He was also that baby, who at only two days old, was outside for a walk. Because, well, it was a sunny day and I needed to get out. It was late-August. Sue me.
At three weeks old, he attended his first play date. With other children. Some of whom could have gotten him sick. *gasp!* He happily hid under the cover, nursing, pretty much the whole time. Again, I got out because I needed to. I was suddenly a mother. I felt I was solely responsible for this little being (which yes, I know now, I had the support of everyone, especially my husband, but being a new mom was overwhelming with around the clock feedings wearing me down) Selfish, right?
I don’t believe in spanking. I don’t think that spanking a child teaches them right from wrong, good from bad. But I am not their parent and it’s not my place to make those decisions.
I wanted to have a home birth. But my husband was against it. And my doctor basically outright said that “If someone wants a home birth, they are likely not in the right frame of mind to have a child” Looking back to my smooth labour and delivery, I wish I had pursued it more.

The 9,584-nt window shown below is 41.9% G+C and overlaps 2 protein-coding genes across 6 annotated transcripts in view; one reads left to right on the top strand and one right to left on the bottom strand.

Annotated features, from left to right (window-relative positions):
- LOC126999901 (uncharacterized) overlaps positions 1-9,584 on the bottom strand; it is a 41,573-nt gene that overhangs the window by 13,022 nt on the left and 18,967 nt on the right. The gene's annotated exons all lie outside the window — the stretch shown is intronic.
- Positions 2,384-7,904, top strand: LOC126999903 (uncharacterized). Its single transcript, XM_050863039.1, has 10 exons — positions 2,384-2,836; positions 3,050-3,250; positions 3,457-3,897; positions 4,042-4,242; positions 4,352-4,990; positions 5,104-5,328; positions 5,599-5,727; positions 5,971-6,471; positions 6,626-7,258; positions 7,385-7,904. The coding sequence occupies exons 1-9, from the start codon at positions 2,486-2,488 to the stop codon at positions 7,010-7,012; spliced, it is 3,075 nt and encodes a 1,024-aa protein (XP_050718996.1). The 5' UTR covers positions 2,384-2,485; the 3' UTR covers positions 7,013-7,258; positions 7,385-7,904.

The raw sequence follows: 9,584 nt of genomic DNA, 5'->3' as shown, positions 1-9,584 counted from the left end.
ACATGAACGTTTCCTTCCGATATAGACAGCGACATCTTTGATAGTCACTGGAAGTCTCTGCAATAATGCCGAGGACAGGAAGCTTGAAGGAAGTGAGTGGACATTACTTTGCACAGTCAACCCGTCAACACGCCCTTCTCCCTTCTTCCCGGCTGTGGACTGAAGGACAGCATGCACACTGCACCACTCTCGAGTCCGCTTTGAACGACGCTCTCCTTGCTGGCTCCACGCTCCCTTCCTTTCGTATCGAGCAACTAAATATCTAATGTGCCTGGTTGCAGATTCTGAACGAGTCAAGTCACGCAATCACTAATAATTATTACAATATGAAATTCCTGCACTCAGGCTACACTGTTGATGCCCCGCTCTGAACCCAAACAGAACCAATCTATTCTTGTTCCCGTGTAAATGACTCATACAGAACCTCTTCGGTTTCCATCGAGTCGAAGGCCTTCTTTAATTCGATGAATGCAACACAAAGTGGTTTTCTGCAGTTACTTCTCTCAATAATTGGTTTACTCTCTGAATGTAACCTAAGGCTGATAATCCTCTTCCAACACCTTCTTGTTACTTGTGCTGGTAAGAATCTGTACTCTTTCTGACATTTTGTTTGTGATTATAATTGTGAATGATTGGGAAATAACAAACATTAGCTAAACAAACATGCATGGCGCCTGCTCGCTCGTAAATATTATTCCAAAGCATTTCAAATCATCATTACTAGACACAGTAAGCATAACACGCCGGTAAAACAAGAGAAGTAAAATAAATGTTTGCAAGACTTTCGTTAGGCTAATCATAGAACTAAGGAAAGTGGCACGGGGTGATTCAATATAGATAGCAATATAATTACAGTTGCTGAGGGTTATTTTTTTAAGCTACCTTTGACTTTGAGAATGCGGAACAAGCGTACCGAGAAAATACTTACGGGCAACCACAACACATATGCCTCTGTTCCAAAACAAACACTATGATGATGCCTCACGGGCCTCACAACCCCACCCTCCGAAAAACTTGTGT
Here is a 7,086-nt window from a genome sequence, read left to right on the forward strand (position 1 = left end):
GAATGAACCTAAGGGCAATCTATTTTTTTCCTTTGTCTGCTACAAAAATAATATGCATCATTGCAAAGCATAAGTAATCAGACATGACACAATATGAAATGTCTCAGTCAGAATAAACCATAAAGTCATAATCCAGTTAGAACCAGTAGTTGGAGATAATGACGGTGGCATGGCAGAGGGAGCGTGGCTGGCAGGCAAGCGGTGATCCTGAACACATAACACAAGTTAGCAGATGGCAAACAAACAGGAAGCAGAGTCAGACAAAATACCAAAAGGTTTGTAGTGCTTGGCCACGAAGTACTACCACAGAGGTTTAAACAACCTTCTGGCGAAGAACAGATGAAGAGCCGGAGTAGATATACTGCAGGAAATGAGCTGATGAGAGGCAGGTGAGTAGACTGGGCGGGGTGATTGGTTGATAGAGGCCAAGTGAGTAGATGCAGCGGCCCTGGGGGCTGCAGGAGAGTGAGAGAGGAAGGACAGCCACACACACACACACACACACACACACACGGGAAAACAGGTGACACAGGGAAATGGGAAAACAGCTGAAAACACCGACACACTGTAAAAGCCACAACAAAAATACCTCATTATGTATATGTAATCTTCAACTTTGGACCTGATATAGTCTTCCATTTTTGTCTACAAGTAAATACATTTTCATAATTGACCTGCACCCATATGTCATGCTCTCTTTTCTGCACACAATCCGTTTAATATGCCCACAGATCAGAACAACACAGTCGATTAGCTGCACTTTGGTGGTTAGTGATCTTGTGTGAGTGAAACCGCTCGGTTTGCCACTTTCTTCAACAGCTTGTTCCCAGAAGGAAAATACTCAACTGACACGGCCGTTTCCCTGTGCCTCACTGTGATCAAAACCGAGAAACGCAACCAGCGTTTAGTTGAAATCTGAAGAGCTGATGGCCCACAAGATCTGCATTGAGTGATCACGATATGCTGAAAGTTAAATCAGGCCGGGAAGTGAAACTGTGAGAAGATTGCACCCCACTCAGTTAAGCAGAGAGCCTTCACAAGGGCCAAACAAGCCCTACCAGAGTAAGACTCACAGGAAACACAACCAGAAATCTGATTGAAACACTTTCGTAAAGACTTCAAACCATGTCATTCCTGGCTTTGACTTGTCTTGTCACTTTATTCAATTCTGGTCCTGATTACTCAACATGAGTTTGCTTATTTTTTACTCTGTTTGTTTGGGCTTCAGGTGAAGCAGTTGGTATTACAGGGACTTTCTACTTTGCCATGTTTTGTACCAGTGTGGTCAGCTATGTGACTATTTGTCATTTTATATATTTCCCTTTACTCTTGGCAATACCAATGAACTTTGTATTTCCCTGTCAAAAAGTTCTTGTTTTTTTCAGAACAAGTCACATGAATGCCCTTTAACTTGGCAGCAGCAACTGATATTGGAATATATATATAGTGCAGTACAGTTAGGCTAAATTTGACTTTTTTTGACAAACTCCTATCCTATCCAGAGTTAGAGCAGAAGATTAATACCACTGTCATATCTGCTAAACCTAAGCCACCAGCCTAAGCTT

We want him to be in sports and activities. He can chose some, but there are also some that won’t be an option (swimming, for example, will be a requirement) We want him to know about water safety and to know how to swim. It could save his life one day.
He will often get toys without occasion. Because we like to spoil him and it’s hard to resist sometimes. However, the day he starts acting like a spoiled brat is the day he doesn’t get anything, anymore.
I wanted to be a stay at home mom but it wasn’t financially possible at the moment so I returned to work three days a week to help with costs but also so I still have three days off with D (He goes to daycare one of my days off still so that I can get household stuff done without wasting a day that could be spent doing things as a family) Secretly, I am enjoying have something outside of the house, even though I miss my little guy the while time I am away from him.
Nowadays, and even back in the day, parenting is challenging enough. We don’t need to be placing labels on ourselves, separating ourselves from each other. We don’t need to mould our parenting into a specific style. We can have a child that only eats organic but uses disposable diapers.
I don’t care if someone agrees or disagrees with my method. The only opinions that matter to me are mine and my husbands. If someone thinks I am crazy because I am letting my son wander away from me, but still in view, in a mall then so be it. Think what you want.
Let’s forget the labels. Let’s leave behind the judgements. Let’s come together as parents and help each other raise children that are healthy and loved and caring. And bathed. You know, once a week or so.